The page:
Leaders will need to establish clear governance frameworks and policies that account for growth and scale. Those with experience working closely with boards on sensitive matters like changing bylaws, creating membership guidelines, developing codes of conduct, etc., will likely be able to oversee the ethical deployment of AI.

Change Management: Sustaining Human Culture

AI adoption could require major changes in processes and systems, and from a human resources perspective, it may fundamentally change how employees work. That can be overwhelming for staff. Leaders will need to create an environment where individuals feel secure in expressing concerns and uncertainties.

In a 2023 joint research report from the Burning Glass Institute and SHRM, researchers predict that “GenAI is expected to have a broad impact across nearly all categories of white-collar work … reskilling and upskilling workers will become increasingly important as GenAI becomes central to business operations.” From training sessions to ongoing education and engagement opportunities, all levels of an organization will need to understand how AI works, its benefits, and its challenges.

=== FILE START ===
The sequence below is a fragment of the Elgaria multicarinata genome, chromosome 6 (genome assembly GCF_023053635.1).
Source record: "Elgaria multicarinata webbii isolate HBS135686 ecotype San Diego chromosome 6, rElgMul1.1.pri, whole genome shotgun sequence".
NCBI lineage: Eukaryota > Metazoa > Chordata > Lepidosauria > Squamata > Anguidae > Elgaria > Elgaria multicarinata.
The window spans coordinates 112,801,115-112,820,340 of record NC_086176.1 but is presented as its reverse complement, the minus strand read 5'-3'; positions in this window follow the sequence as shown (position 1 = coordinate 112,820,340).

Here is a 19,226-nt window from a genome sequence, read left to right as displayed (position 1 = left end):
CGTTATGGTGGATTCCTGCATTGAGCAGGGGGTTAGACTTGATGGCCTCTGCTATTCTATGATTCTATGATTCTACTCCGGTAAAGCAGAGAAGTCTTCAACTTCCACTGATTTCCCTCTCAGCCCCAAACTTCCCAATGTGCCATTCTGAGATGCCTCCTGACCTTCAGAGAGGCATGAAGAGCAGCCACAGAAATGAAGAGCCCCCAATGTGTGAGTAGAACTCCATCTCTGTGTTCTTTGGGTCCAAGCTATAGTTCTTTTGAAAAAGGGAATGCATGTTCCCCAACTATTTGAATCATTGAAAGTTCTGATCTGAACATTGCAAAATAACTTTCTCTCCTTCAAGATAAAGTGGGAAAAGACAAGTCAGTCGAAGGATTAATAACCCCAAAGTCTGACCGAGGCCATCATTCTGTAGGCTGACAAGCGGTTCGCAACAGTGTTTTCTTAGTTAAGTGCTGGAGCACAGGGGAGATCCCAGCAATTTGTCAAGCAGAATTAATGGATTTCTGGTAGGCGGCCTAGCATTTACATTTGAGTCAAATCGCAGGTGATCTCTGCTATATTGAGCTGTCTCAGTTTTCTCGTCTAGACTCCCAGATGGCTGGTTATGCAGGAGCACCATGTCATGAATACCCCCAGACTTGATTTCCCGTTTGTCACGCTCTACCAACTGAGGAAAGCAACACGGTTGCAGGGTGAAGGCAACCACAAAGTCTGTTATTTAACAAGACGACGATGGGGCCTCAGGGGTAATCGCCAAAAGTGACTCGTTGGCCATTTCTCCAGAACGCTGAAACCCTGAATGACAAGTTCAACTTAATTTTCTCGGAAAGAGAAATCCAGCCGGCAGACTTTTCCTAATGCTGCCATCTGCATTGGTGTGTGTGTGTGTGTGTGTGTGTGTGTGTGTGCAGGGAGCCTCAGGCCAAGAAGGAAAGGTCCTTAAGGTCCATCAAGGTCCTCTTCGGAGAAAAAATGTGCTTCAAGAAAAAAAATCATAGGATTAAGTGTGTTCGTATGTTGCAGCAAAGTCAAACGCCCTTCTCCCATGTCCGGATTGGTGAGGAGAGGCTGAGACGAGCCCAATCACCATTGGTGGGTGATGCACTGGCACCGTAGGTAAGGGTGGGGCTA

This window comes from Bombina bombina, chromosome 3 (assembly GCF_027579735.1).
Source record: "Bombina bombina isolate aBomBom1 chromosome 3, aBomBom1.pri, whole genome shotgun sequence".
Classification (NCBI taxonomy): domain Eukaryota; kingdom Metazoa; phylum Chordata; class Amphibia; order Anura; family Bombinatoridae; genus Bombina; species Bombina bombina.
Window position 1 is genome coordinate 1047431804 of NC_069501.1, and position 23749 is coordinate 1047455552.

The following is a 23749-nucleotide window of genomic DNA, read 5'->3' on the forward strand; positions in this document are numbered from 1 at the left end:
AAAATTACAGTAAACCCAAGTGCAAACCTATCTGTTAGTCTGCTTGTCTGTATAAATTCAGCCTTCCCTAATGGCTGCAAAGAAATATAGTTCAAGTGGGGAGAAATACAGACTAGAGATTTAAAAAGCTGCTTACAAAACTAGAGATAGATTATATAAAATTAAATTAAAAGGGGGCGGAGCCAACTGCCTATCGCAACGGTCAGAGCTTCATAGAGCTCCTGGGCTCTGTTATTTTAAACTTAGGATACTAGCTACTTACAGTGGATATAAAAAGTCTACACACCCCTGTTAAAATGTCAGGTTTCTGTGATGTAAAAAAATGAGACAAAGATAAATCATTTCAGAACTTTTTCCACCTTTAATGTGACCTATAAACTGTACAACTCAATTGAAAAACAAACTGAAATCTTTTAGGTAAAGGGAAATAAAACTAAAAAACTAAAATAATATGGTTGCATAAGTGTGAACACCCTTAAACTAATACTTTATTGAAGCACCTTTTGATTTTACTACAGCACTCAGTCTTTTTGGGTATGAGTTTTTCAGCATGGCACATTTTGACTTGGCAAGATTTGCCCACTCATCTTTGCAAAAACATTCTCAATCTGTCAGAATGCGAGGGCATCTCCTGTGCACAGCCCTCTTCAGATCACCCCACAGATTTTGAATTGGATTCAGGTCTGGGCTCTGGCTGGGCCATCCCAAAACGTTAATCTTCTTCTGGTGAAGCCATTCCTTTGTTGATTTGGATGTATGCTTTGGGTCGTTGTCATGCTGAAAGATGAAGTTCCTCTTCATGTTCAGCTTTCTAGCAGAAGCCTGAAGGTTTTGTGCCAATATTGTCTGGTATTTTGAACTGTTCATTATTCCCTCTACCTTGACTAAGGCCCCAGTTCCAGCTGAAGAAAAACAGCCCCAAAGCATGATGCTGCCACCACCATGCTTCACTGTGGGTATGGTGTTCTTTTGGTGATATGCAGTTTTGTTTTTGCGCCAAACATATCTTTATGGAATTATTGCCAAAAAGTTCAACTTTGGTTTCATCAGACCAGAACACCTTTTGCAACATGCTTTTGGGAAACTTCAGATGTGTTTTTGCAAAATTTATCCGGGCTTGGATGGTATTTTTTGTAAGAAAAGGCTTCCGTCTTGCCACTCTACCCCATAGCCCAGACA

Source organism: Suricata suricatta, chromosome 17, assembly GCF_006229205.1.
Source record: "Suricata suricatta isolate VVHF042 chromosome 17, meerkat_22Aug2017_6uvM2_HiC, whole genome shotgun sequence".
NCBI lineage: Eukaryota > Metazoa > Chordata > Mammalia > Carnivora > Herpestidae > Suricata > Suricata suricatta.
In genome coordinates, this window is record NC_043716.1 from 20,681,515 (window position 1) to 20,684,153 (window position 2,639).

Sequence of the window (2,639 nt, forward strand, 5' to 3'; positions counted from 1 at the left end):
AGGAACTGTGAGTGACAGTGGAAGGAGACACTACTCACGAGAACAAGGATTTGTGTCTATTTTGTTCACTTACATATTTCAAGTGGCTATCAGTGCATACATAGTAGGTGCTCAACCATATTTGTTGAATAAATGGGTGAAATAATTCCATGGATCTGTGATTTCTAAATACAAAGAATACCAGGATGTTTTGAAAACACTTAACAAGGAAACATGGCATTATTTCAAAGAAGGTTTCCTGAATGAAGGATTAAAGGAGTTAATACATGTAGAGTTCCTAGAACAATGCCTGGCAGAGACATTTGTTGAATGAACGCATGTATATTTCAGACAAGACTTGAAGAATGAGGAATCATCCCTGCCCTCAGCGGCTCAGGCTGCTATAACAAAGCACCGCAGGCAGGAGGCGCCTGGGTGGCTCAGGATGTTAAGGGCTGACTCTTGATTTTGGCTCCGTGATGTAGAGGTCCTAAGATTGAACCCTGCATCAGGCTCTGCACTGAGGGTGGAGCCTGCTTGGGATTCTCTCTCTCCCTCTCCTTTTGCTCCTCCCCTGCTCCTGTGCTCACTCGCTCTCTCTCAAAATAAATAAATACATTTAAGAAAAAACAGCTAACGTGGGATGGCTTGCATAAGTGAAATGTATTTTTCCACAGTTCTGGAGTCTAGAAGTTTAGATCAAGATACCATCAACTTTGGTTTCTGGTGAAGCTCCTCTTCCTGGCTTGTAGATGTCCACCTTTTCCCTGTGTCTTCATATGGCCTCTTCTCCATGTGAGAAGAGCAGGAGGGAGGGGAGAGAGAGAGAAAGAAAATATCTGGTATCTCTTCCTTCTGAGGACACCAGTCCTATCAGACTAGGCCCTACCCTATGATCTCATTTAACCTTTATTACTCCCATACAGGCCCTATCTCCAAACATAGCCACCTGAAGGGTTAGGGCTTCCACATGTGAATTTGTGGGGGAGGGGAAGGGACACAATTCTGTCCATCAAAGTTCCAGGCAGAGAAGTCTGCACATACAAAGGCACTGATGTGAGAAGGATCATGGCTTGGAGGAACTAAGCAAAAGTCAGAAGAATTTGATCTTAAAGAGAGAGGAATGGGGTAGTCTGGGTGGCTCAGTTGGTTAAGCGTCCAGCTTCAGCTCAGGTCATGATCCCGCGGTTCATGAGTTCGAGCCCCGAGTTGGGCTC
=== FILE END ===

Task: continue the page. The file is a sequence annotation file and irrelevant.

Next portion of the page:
Methodical and human-centered change management will be critical to leading AI-driven transitions smoothly with clear communication and empathy. How someone led their teams through shifts spurred by the pandemic could be a good indicator of their expertise. Every leader had to manage change during that time, but some implemented more effective strategies than others.

Bridging the Gap

Here are a few examples to show how existing leadership experience in these areas could transfer to meet the demands of an AI-driven future:

An Evolution of Effective Leadership

As AI reshapes the workplace, what we expect from leaders must evolve, too. Making sound decisions about why, when, and how to leverage these technologies internally and with stakeholders requires an emphasis on systems-thinking, process-oriented skills. Modern leadership may require these competencies to some degree, with or without AI, but AI puts a new spin on how deep the expertise should be.